Intel (NASDAQ:INTC) could seem like the last stock tech investors might want since its semiconductor development efforts have fallen behind that of its current archrival, Taiwan Semiconductor Manufacturing (NYSE:TSM). But new leadership in the form of engineer Pat Gelsinger taking on the CEO role has set a process in motion for Intel that should help it catch up to its peers.
Since chip development cycles take from three to five years, prospects for a near-term comeback appear uncertain. Nonetheless, under Gelsinger's leadership, investors have at least three good reasons to consider taking a long-term chance on Intel stock, despite the uncertainties.
1. Intel has an inexpensive valuation
Intel's problems have brought one silver lining to the stock for potential new buyers: a low valuation. Intel stock sells at a P/E ratio of about 12, and this compares well with valuations over the last 2.5 years.
Where it does not compare well is with its more sought-after semiconductor peers. On the manufacturing end, TSMC sells for 33 times earnings. On the chip design end, TSMC clients (and Intel competitors) Advanced Micro Devices (NASDAQ:AMD) and Nvidia (NASDAQ:NVDA) are popular enough to generate P/E ratios of around 38 and 93, respectively.
Admittedly, Intel's stock underperformance over the last five years and the lack of revenue growth have weighed on the valuation. Its major peers have dramatically outperformed Intel stock, which grew by only 56% over the last five years.
Moreover, even with the recent unexpected surge in chip sales related to the COVID-19 pandemic, Intel experienced only an 8% increase in revenue in fiscal 2020 compared with 2019. It has begun to fall again as revenue for the first six months of 2021 dropped by just under 1% compared with the first two quarters of 2020.
A small part of Intel's issue is its large size. Its $77.9 billion in 2020 revenue surpassed every other semiconductor company except for Samsung. That large sales volume means that for all its challenges, Intel remains an influential player in the chip industry. This at least provides a base upon which it could stage a comeback.
2. Intel's fabrication business gives it a leg up
Intel maintains much of this influence by remaining one of the few semiconductor designers that manufacture their own chips. Most of its competitors are chipmakers that rely on companies like TSMC to make the chips they design.
Admittedly, Intel's previous leadership appeared intent on depending at least partly on outsourced manufacturing. However, Gelsinger has changed direction, investing billions in upgrading and expanding production in the U.S. Not only does it want to produce better chips in the U.S., but it also has founded Intel Foundry Services, with the intent to provide foundry capacity for other chip companies, as TSMC does.
To this end, multiple sources have reported that Intel is in talks to buy GlobalFoundries for $30 billion. GlobalFoundries came into existence after AMD spun off its foundry operations. Today, semiconductor research site TrendForce estimates it holds a 7% share of the foundry market.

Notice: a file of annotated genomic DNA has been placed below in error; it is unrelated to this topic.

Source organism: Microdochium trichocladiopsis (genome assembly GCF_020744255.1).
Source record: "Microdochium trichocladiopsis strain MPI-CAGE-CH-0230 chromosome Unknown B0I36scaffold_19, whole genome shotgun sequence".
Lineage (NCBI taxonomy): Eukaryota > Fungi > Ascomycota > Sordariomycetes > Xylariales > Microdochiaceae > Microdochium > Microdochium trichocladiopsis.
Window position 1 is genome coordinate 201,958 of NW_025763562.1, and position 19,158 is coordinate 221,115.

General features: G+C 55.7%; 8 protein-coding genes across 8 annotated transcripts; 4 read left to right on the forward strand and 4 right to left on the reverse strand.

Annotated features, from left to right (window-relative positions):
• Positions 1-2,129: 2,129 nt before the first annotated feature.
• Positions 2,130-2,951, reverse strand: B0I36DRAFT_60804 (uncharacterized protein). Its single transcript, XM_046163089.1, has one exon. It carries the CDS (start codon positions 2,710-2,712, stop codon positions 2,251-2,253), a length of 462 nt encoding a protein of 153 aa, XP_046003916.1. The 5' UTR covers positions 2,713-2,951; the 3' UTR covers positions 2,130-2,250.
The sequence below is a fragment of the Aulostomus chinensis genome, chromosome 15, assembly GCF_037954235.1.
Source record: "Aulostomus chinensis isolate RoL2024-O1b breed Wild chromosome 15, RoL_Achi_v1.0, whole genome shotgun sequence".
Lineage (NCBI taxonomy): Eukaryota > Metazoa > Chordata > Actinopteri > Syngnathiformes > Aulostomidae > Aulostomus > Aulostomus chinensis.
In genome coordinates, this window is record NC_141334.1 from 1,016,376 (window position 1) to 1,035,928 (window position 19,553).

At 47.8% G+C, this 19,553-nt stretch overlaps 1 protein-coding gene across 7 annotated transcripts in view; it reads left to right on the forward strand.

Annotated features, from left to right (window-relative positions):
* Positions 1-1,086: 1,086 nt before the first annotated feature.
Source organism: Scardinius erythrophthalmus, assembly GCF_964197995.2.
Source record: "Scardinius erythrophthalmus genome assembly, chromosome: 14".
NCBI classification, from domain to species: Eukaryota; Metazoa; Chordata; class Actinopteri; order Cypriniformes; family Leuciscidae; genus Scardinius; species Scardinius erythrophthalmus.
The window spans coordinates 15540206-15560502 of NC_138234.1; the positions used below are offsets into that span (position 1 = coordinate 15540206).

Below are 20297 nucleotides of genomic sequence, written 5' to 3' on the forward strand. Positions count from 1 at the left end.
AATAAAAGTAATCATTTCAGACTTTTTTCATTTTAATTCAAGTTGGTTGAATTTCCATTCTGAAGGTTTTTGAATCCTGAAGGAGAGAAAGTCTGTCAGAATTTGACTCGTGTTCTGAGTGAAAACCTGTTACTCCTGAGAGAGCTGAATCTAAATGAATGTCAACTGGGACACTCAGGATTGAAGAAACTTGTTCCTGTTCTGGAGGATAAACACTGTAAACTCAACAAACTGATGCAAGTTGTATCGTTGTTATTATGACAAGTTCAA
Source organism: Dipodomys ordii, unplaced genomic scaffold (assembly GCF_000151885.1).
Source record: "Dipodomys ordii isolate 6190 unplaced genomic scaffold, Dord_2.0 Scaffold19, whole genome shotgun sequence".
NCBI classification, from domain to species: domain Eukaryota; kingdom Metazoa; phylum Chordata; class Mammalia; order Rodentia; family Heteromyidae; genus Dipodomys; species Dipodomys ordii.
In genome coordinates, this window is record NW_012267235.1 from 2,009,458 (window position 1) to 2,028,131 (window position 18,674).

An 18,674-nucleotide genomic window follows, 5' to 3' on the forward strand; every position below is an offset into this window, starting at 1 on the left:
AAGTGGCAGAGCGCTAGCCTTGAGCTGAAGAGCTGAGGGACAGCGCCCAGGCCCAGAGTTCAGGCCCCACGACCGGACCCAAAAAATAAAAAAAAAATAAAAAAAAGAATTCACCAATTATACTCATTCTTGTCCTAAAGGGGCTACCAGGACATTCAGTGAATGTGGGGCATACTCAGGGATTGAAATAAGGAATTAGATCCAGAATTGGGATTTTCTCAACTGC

In addition, Intel might have finally overcome the production difficulties with its 10nm processor. The company revealed on its second-quarter earnings call that it has shipped more than 50 million Tiger Lake processors. Intel also expects to ship several million Alder Lake processors late this year. According to the website VideoCardz, an information leak from Intel claims Alder Lake can outperform AMD's fastest Ryzen CPU.
Whether those rumors prove true should become apparent when Intel releases Alder Lake. But AMD first released 7nm processors built by TSMC beginning in 2019. In comparison, Intel expects Meteor Lake, Intel's 7nm processor, will begin production in 2023. Hence, the race to develop the most productive CPUs remains an ongoing process.
3. National security concerns could play into Intel's hands
Another consequence of TSMC's technical lead is how much chip production has become centered around Taiwan. The island nation now claims about two-thirds of the world's chip production, according to TrendForce.
Unfortunately, China has long treated Taiwan as a rogue province and has vowed to re-incorporate it back into China for decades. While the prospect of a military takeover does not appear likely at this time, such an action would have tremendous implications for the economy if Taiwan's chip production came under China's control. Due to Intel's foundry presence in the U.S., it makes Intel stock a de facto insurance policy against such an action.
Additionally, the Senate approved $52 billion in subsidies for U.S-based semiconductor companies, which includes $39 billion for research and development and domestic production incentives. As the largest fab owner in the U.S., Intel would likely benefit from government subsidies directly, regardless of whether merger efforts with GlobalFoundries become a reality.
Intel's lost technical lead has led to weak price action in recent years. But it sells for a low P/E. Moreover, it has attempted to regain its technical lead, and the chip stock could benefit from serving as a fabricator for other companies. Furthermore, if Taiwan's political issues curtail production, massive amounts of business could shift to Intel overnight.
Regardless of whether investors believe in Intel's comeback story, all these factors combine to bolster the argument that Intel's stock is becoming increasingly worth the risk.